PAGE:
Infections in patients with chronic lymphocytic leukemia treated with fludarabine

Ann Intern Med. 1998 Oct 1;129(7):559-66. doi: 10.7326/0003-4819-129-7-199810010-00010.


Background: Fludarabine, a purine analogue with activity in chronic lymphocytic leukemia, is usually well tolerated. Although serious infections after fludarabine therapy have been described, a systematic analysis of the risk factors for such infections in chronic lymphocytic leukemia is lacking.

Objective: To determine the risk factors for major infection in patients with chronic lymphocytic leukemia treated with fludarabine.

Design: Retrospective review of medical records.

Setting: Cancer center.

Patients: 402 patients with chronic lymphocytic leukemia not previously treated or treated with chlorambucil (with or without prednisone) who received fludarabine (30 mg/m2 of body surface area per day for 5 days) with or without prednisone at 4-week intervals.

Results: Infections occurred more often in previously treated (144 of 248 [58%]) than in previously untreated (53 of 154 [34%]) patients (P < 0.001). Listeriosis or pneumocystosis occurred in 12 of 170 (7%) previously treated patients receiving fludarabine plus prednisone, 0 of 78 previously treated patients receiving fludarabine alone, and 2 of 154 (1%) previously untreated patients receiving fludarabine plus prednisone (P = 0.003). Univariate analysis identified previous chemotherapy, advanced disease, failure to respond to fludarabine, elevated serum beta2-microglobulin level (P < 0.001), low serum albumin level (P = 0.024), elevated serum creatinine concentration (P = 0.008), and low granulocyte count (P = 0.003) as risk factors for infection. Multivariate analysis identified Rai stage III or IV (odds ratio, 1.98 [95% CI, 1.17 to 3.94]), previous treatment (odds ratio, 2.24 [CI, 1.43 to 3.51]), and elevated serum creatinine concentration (odds ratio, 1.98 [CI, 1.09 to 3.67]) as statistically significant independent risk factors for major infection. A baseline granulocyte count of more than 1000 cells/microL was protective (odds ratio, 0.54 [CI, 0.29 to 0.99]). Five (26%) of 19 patients with a CD4 count less than 50 cells/mL developed cutaneous zoster compared with 9 (6%) of 139 patients with a CD4 count greater than 50 cells/mL (P = 0.01).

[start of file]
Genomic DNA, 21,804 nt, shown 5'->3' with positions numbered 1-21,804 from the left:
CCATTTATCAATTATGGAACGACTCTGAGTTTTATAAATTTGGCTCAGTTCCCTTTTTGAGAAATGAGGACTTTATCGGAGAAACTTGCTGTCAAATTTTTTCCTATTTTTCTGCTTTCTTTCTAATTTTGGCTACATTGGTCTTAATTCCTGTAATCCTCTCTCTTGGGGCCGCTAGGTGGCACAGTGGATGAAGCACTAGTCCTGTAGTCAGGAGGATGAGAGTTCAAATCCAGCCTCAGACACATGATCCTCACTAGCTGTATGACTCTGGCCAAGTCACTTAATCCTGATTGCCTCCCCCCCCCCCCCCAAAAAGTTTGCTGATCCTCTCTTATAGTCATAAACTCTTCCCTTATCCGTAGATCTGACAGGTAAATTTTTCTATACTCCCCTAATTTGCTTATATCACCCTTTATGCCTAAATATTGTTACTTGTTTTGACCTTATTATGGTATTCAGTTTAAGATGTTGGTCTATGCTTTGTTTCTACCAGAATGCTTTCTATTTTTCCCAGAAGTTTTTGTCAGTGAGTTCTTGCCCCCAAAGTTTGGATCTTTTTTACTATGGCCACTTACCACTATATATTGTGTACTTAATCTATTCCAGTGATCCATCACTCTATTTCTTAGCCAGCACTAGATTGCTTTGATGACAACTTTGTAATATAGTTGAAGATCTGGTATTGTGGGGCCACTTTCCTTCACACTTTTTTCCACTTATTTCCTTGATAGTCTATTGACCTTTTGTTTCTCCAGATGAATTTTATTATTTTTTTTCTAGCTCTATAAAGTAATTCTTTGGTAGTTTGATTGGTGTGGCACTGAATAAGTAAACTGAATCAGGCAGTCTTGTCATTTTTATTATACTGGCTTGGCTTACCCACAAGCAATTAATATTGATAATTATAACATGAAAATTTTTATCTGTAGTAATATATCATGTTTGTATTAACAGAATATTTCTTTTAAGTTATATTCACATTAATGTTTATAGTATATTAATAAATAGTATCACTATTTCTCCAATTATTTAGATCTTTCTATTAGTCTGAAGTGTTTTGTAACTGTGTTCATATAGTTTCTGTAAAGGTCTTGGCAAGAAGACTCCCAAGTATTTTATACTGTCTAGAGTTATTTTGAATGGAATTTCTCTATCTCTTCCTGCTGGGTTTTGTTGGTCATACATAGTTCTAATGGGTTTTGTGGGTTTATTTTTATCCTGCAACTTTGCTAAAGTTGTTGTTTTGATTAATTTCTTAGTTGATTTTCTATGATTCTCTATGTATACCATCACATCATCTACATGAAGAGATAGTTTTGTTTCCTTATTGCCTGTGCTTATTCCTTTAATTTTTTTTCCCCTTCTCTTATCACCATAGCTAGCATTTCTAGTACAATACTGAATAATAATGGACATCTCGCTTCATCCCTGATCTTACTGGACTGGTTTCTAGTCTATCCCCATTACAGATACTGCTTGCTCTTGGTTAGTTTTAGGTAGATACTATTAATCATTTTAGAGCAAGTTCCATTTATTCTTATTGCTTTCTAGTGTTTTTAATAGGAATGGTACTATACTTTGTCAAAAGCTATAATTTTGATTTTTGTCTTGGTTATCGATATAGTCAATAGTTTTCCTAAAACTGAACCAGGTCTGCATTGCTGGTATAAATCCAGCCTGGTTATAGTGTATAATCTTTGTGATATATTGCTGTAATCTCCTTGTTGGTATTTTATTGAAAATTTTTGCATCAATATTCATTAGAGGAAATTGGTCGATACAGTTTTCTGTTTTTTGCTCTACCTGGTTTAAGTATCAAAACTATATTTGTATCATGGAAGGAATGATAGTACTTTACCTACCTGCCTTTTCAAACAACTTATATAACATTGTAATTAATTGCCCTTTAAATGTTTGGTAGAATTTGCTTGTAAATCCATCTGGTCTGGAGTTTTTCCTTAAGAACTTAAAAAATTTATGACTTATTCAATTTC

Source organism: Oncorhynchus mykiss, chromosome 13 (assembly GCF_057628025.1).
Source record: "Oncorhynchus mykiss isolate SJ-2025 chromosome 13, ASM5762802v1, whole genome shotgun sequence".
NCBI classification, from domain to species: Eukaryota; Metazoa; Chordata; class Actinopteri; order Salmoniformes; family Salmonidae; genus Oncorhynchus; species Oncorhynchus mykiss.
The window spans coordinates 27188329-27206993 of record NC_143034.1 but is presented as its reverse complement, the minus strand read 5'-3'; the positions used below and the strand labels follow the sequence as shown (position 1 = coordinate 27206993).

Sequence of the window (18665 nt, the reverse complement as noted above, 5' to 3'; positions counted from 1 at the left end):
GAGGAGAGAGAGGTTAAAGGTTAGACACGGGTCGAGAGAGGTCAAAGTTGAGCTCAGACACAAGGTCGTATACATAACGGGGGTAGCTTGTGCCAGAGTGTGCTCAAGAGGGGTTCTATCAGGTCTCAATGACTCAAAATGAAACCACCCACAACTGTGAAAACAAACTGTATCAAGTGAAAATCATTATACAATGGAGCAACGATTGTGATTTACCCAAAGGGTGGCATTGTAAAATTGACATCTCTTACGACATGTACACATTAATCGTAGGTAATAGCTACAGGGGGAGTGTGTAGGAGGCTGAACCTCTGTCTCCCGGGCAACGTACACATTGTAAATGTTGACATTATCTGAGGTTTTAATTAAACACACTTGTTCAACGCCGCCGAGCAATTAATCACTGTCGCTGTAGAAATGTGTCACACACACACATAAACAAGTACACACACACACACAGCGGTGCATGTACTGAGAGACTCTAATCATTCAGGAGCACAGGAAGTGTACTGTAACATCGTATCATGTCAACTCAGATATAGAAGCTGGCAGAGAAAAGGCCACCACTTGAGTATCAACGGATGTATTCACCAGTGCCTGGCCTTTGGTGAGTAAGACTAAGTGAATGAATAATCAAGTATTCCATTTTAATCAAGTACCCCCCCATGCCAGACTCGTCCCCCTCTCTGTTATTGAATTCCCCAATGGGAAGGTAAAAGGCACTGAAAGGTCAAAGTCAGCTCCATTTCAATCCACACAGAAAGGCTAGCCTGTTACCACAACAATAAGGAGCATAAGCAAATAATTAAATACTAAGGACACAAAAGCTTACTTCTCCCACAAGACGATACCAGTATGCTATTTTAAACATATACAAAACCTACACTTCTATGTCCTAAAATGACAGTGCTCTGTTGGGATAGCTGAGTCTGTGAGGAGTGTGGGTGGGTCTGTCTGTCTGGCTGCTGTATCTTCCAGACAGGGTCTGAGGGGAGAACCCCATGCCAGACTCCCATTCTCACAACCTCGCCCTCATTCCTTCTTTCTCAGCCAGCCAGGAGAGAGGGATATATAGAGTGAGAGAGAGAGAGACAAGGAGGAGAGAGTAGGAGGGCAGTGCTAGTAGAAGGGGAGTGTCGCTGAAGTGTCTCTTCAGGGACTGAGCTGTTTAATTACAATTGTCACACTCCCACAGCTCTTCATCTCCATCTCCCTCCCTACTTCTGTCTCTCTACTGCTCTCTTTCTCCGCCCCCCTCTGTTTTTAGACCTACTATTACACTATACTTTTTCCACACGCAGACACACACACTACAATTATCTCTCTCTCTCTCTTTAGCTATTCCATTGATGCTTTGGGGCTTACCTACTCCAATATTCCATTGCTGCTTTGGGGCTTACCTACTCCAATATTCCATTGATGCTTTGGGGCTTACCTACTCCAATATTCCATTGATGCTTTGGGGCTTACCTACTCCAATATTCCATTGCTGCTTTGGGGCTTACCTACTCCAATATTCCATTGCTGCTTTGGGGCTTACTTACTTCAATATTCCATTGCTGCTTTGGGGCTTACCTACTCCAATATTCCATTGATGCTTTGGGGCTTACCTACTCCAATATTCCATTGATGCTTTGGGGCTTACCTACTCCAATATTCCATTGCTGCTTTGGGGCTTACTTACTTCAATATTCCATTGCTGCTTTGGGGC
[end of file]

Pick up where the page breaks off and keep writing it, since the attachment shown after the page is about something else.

Conclusions: Fludarabine used in previously treated patients with chronic lymphocytic leukemia may be associated with infections involving T-cell dysfunction, such as listeriosis, pneumocystosis, mycobacterial infections, and opportunistic fungal and viral infections. Prophylaxis or presumptive therapy should be initiated in the appropriate setting.

MeSH terms

  • Analysis of Variance
  • Antineoplastic Agents / therapeutic use*
  • Antineoplastic Agents, Hormonal / therapeutic use
  • Antineoplastic Combined Chemotherapy Protocols / therapeutic use
  • Humans
  • Immunocompromised Host*
  • Immunosuppressive Agents / therapeutic use*
  • Leukemia, Lymphocytic, Chronic, B-Cell / blood
  • Leukemia, Lymphocytic, Chronic, B-Cell / drug therapy*
  • Leukemia, Lymphocytic, Chronic, B-Cell / immunology*
  • Logistic Models
  • Neoplasm Staging
  • Opportunistic Infections / etiology*
  • Opportunistic Infections / prevention & control
  • Prednisone / therapeutic use
  • Retrospective Studies
  • Risk Factors
  • Vidarabine / analogs & derivatives*
  • Vidarabine / therapeutic use


  • Antineoplastic Agents
  • Antineoplastic Agents, Hormonal
  • Immunosuppressive Agents
  • Vidarabine
  • fludarabine
  • Prednisone